The United Nations has more than doubled its estimate of Syrians who are living in besieged areas, who risk death by starvation, dehydration and a lack of medical care, to roughly 440,000. The U.N.’s top humanitarian official said that the life expectancy of a Syrian is expected to be 20 years lower than when the conflict started. The U.N. also said that the war, which has recently entered its fifth year, has killed more than 220,000 people. It was also claimed that at least $8.5 billion is needed this year to meet the needs of Syrians.
The Arab uprisings, which euphorically swept across the Middle East and North Africa, attracted Syrians who had lived under the dictatorship of the Assad family since 1970, when Bashar’s father Hafiz Assad seized power. Since then the majority Sunnis were forced to live in a police state that tried to control every movement, organization or business through the use a wide-ranging intelligence service. In March of 2011, Syrians were emboldened enough to raise their voices against the dictatorship. However, the regime’s response was not as peaceful as the protests. And the country was subsequently dragged into a deadly civil war after opposition groups took up arms against the government. The opposition groups have also been divided internally. While moderate opposition groups like the Western-backed Free Syrian Army (FSA) were struggling for a democratic Syria where all religious and political groups would be free to exist, radical elements like al-Qaida’s Syrian branch Nusra Front or the Islamic State of Iraq and al-Sham (ISIS) aimed to establish a new Syria, ruled by an extremist religious jurisprudence.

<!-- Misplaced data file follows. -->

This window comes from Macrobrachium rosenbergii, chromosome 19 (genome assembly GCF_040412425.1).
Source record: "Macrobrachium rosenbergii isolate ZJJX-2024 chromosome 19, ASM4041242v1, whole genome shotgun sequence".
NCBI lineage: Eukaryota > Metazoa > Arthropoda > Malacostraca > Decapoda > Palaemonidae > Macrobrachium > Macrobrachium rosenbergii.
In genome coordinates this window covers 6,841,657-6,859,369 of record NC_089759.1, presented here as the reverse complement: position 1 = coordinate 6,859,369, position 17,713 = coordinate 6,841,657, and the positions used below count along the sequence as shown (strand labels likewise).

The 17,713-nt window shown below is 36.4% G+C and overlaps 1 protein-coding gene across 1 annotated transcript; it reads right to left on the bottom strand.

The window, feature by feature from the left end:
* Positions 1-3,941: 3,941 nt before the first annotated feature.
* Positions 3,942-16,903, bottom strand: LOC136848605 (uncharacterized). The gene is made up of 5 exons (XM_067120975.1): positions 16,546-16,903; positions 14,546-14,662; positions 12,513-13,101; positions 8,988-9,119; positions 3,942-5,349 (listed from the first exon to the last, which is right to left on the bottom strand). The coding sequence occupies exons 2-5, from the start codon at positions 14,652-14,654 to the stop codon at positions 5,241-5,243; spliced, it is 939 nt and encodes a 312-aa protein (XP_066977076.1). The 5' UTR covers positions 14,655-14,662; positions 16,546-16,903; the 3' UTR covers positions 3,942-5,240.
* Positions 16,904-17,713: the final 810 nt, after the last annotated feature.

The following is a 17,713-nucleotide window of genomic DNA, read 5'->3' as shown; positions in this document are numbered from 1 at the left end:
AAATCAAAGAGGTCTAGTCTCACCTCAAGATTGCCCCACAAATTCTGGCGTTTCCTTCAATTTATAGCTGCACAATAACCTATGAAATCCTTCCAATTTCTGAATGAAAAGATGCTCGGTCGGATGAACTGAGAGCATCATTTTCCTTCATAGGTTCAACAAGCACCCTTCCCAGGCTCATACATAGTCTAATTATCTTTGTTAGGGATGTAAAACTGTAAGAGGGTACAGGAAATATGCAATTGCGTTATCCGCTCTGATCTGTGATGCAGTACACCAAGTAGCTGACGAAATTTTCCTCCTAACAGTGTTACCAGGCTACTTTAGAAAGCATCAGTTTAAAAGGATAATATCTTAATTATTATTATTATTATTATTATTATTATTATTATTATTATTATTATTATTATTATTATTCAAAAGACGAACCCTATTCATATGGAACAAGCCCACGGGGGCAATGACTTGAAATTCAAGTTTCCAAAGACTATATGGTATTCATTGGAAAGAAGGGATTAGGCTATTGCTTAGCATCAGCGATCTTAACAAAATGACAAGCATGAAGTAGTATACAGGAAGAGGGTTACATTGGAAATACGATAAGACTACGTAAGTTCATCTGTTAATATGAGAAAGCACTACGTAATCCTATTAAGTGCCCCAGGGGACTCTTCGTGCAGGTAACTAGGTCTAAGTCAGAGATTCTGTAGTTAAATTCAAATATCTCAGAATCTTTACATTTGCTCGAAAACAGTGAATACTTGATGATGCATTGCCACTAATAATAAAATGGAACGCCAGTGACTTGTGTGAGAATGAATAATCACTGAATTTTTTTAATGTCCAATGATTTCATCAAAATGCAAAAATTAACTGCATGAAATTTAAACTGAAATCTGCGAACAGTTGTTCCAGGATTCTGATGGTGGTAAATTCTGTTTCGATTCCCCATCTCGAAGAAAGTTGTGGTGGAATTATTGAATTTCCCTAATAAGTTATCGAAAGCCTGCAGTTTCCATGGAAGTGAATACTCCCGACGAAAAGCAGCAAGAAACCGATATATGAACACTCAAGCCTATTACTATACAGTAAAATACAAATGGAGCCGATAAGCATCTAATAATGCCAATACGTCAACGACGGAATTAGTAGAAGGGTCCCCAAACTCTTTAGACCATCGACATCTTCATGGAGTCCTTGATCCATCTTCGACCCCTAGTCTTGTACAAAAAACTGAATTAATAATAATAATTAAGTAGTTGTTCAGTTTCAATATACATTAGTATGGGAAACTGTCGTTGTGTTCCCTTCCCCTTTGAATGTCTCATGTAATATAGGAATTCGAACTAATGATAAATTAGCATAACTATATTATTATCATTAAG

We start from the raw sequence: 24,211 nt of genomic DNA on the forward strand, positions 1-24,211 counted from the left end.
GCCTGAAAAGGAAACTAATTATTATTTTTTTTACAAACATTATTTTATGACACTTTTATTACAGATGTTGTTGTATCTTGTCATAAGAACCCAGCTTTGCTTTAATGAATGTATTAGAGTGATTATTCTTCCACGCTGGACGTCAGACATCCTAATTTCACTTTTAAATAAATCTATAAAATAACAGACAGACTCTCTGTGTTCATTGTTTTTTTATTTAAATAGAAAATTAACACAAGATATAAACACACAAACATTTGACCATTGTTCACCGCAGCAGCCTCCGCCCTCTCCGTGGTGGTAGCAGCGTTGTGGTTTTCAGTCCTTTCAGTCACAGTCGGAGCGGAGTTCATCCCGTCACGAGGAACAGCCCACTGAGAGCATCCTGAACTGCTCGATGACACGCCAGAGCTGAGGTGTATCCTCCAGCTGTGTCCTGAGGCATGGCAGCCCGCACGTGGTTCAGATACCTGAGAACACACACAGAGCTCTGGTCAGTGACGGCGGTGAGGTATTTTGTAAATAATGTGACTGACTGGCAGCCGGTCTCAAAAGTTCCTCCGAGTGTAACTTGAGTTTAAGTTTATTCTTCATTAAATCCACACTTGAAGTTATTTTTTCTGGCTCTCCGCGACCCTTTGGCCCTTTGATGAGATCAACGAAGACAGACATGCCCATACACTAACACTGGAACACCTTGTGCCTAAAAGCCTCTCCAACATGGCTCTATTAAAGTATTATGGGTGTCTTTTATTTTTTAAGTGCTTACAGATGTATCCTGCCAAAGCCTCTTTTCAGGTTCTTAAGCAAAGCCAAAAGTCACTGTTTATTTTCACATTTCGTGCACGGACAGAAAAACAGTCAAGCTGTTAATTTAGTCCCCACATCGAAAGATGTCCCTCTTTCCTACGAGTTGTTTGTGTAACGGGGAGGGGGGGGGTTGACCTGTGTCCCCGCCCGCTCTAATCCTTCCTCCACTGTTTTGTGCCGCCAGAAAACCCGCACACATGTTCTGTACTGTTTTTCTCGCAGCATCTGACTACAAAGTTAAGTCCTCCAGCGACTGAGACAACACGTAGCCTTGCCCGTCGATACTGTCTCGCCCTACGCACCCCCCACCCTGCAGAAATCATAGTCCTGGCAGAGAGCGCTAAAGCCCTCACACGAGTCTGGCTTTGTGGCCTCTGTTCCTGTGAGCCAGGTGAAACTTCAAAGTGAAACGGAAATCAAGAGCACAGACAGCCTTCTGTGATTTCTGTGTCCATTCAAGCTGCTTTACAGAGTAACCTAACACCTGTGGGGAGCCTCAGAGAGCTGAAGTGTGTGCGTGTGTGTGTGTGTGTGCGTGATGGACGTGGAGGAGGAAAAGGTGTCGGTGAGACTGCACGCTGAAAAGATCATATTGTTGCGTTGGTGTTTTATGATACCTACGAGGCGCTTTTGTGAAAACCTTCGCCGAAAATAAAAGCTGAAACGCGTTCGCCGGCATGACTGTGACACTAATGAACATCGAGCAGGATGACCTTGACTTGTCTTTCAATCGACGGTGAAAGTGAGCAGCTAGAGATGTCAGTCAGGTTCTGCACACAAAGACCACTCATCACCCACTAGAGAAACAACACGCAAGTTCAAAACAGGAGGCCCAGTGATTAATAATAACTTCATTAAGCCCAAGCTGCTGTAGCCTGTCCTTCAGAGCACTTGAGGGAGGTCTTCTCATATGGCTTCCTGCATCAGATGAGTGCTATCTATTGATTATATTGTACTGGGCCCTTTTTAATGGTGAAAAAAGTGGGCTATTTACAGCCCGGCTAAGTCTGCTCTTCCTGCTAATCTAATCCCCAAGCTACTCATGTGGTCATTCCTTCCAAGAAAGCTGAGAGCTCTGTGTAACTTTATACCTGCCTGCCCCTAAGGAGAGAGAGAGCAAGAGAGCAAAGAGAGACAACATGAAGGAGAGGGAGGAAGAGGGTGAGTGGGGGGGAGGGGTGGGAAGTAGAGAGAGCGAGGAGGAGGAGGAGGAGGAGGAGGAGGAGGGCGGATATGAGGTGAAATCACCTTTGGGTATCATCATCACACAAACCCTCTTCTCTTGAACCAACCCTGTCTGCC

The fate of the country was changed since the war started. United Nations’ top humanitarian official said that the inability of the international community to stop the war means millions of Syrians will continue to suffer. Valerie Amos said the situation has “dramatically worsened.” In just the past month, she noted that the number of Syrians living in what are considered “besieged” areas has doubled, from 212,000 to 440,000. Nearly 5 million Syrians live in hard-to-reach areas. “The inability of this Council, and countries with influence over the different parties at war in Syria, to agree on the elements for a political solution in the country means that the humanitarian consequences will continue to be dire for millions of Syrians,” said Amos. As the world has taken stock this month of Syria on the anniversary of the conflict, Amos pointed out some of the more grim findings: “Today, a Syrian’s life expectancy is estimated to be 20 years less than when the conflict started,” she said. “Unemployment is around 58 percent, up from around 10 percent in 2010; nearly two-thirds of all Syrians are now estimated to be living in extreme poverty.” Amos later told reporters that $8.5 billion is needed this year to address the crisis both in and outside Syria, whose neighbors say they are overwhelmed by millions of refugees. Many aid groups and others in the international community say the divided council has failed the Syrian people on this and other issues. Russia, Syria’s ally, has blocked actions such as an attempted referral of the country’s situation to the International Criminal Court, though some diplomats say they’d like to try again for a referral.